Fine Art Adventures #Kidlit from @ChiReviewPress

For Nonfiction Monday, we have a new title from Chicago Review Press, Fine Art Adventures: 36 Creative, Hands-On Projects Inspired by Classic Masterpieces by Maja Pitamic and Jill Laidlaw.

For years I volunteered for Art Masterpiece, which was a program started by the Phoenix Art Museum to help bring art to schools. For each classroom session we would bring a print of a famous painting, discuss it, and then have a hands-on art project related to the piece. The kids loved it and got so much out of it. You should have seen their eyes light up when they saw us come in the door.

Fine Art Adventures follows the same format and would be perfect for a similar offering. Featuring 18 well-known classic works of art, children learn about the background of the art and artist, and then have their choice of hands-on activities to explore related art concepts and techniques.

As Mike Norris, staff educator at the Metropolitan Museum for Art says:

…the genius of this book is that each activity — designed for the skills of children aged between six and eight — extends logically from the original artwork, no matter what its medium, providing refreshing insights about painters and painting.

The projects range from creating a Pointillist artwork using paints and a toothbrush, to making a shoebox diorama to accompany Henry Rousseau’s Surprised!

One question you might have is whether this book is for adults or children. The brilliance of Chicago Review Press books is that, with their easy-to-read and easy-to-use format, they work for both. The suggested age range is 6 and up.

Fine Art Adventures is a great resource for either school or home use. The best part is no experience is needed!

Art Activity Inspired by Fine Art Adventures

Patterns:  Lines, shapes, and colors

Henry Matisse’s The Snail is featured in Fine Art Adventures on page 10. Our Art Masterpiece collection used a print of Matisse’s Purple Robe and Anemones, which is a lovely painting full of vibrant colors and patterns. Although it seems like re-creating the look of the print for an art project might require multiple media and drying time between layers, the secret is to use color changing markers. The markers allow the young artist to fill an area with one color and then add lines/patterns by drawing over the filled area with the color changer pen. Fun and easy!

  1. Share image of Henry Matisse’s Purple Robe and Anemones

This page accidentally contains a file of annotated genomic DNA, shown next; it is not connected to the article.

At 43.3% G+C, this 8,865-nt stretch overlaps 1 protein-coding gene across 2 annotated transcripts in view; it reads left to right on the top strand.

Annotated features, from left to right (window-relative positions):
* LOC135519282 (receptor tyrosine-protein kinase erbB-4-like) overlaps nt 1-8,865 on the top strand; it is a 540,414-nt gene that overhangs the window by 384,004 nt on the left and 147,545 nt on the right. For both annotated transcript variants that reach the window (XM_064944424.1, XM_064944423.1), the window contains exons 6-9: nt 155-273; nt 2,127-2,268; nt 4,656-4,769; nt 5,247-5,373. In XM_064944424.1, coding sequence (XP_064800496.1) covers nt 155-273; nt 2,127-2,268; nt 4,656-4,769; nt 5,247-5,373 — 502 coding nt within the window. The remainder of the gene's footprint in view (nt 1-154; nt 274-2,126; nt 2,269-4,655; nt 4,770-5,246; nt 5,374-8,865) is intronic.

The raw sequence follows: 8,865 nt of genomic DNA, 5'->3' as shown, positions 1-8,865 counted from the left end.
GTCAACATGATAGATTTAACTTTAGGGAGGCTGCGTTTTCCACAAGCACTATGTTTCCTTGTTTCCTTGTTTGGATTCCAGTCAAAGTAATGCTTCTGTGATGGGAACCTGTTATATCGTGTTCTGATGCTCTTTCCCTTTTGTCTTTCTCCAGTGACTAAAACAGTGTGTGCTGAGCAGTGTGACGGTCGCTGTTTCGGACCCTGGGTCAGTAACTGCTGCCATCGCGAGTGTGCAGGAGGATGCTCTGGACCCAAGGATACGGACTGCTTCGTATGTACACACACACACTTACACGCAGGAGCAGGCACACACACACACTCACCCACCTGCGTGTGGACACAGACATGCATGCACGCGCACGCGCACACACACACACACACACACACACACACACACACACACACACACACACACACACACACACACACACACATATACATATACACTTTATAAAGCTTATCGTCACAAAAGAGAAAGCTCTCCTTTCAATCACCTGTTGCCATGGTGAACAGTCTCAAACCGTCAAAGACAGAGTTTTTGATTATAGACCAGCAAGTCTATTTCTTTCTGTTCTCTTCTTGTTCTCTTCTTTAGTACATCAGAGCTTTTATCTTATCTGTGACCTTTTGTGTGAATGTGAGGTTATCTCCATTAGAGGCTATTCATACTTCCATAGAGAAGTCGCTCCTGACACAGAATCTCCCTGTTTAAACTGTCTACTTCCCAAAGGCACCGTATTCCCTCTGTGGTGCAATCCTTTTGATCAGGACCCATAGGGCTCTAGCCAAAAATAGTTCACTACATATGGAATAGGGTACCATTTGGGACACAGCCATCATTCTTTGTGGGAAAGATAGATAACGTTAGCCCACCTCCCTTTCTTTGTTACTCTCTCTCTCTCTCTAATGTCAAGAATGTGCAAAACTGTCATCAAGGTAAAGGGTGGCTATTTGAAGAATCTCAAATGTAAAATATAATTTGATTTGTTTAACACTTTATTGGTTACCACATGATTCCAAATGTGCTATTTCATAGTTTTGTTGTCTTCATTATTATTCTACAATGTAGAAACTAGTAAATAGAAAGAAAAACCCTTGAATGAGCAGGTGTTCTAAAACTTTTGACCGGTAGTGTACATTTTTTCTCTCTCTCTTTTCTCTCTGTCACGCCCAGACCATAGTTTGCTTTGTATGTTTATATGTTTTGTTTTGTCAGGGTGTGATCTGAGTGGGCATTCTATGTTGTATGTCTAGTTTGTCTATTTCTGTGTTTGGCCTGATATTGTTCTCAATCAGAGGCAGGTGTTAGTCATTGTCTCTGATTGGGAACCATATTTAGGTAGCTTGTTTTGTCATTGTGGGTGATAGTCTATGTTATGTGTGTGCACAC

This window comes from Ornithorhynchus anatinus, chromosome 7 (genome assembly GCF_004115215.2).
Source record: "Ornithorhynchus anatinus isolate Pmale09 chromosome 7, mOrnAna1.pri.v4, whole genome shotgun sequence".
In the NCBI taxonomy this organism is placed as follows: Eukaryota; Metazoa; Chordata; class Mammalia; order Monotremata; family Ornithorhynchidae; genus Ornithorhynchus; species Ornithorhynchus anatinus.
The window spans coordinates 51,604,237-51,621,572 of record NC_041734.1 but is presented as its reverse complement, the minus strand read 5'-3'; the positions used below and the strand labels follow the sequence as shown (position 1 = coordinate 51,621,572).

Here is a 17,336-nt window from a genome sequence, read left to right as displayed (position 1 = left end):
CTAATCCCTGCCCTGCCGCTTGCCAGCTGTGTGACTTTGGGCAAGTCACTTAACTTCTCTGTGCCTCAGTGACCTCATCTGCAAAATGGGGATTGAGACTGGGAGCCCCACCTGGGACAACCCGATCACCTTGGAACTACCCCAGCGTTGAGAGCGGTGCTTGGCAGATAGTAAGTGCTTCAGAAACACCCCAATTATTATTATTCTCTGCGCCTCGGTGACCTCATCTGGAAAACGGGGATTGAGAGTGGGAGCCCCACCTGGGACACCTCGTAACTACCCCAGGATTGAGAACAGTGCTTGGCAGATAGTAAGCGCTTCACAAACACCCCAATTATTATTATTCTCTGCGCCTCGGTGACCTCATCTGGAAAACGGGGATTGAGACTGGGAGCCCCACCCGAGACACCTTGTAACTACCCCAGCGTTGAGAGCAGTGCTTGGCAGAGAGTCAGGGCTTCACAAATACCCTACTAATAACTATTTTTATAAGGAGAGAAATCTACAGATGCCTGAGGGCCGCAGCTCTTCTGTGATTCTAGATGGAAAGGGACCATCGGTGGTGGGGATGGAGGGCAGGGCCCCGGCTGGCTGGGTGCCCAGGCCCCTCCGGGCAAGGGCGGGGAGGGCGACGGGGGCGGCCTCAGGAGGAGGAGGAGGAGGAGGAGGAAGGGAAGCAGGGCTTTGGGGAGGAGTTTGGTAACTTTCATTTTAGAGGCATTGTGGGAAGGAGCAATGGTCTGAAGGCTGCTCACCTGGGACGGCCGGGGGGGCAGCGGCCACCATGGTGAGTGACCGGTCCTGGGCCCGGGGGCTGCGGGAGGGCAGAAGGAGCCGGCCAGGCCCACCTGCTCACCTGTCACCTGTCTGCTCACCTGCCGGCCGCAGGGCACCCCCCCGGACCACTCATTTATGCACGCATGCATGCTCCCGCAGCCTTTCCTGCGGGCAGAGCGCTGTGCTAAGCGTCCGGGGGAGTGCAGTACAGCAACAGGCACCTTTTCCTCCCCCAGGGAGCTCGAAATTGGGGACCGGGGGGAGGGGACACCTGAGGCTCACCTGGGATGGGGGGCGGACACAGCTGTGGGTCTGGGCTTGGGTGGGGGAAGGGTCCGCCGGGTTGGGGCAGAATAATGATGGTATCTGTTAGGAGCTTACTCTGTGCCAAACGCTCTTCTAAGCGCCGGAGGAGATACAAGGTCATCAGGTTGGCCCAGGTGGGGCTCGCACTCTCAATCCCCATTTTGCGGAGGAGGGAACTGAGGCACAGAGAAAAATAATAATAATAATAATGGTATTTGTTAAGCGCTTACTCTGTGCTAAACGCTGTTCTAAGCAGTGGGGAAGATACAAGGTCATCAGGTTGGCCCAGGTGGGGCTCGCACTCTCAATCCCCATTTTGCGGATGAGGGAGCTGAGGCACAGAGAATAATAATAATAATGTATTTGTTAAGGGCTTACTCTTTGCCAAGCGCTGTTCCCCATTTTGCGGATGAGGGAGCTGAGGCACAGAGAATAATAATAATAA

2. Ask the students look for repeating lines or shapes that make patterns. Look at the robe, the wall, the floor, the vase. What about the designs on the tablecloth? Do any of the patterns repeat in other areas, perhaps in another color? Are there any places without lines? (the flowers, fruit, woman’s face)
  3. Gather:
  • Color Changing Markers
  • Paper
  • Other art supplies such as Sharpies, cray pas, etc. (optional)

Crayola Color Changing Markers

Let the children experiment with the markers and/or explain how to use the markers, if needed. For a project inspired by the painting, have them draw a simple vase on a table. Add flowers and fill in the background by adding repeating lines and shapes to different areas.

Once they’ve gotten the idea, let their imaginations soar.

Looking for a way to make this a STEAM project? Check out this video which explains a bit about how the color changing markers work and how to do an experiment to discover more.

Let me know if you have any questions or suggestions.

Age Range: 6 and up
Grade Level: 1 and up
Paperback: 144 pages
Publisher: Chicago Review Press (September 1, 2017)
ISBN-10: 0912777044
ISBN-13: 978-0912777047

Disclosure: This book was supplied by the publisher for review purposes. Also, I am an affiliate with Amazon so I can provide you with cover images and links to more information about books and products. As you probably are aware, if you click through the highlighted title link and purchase a product, I will receive a very small commission, at no extra cost to you. Any proceeds help defray the costs of hosting and maintaining this website.


Looking for more children’s nonfiction books? Try the Nonfiction Monday blog.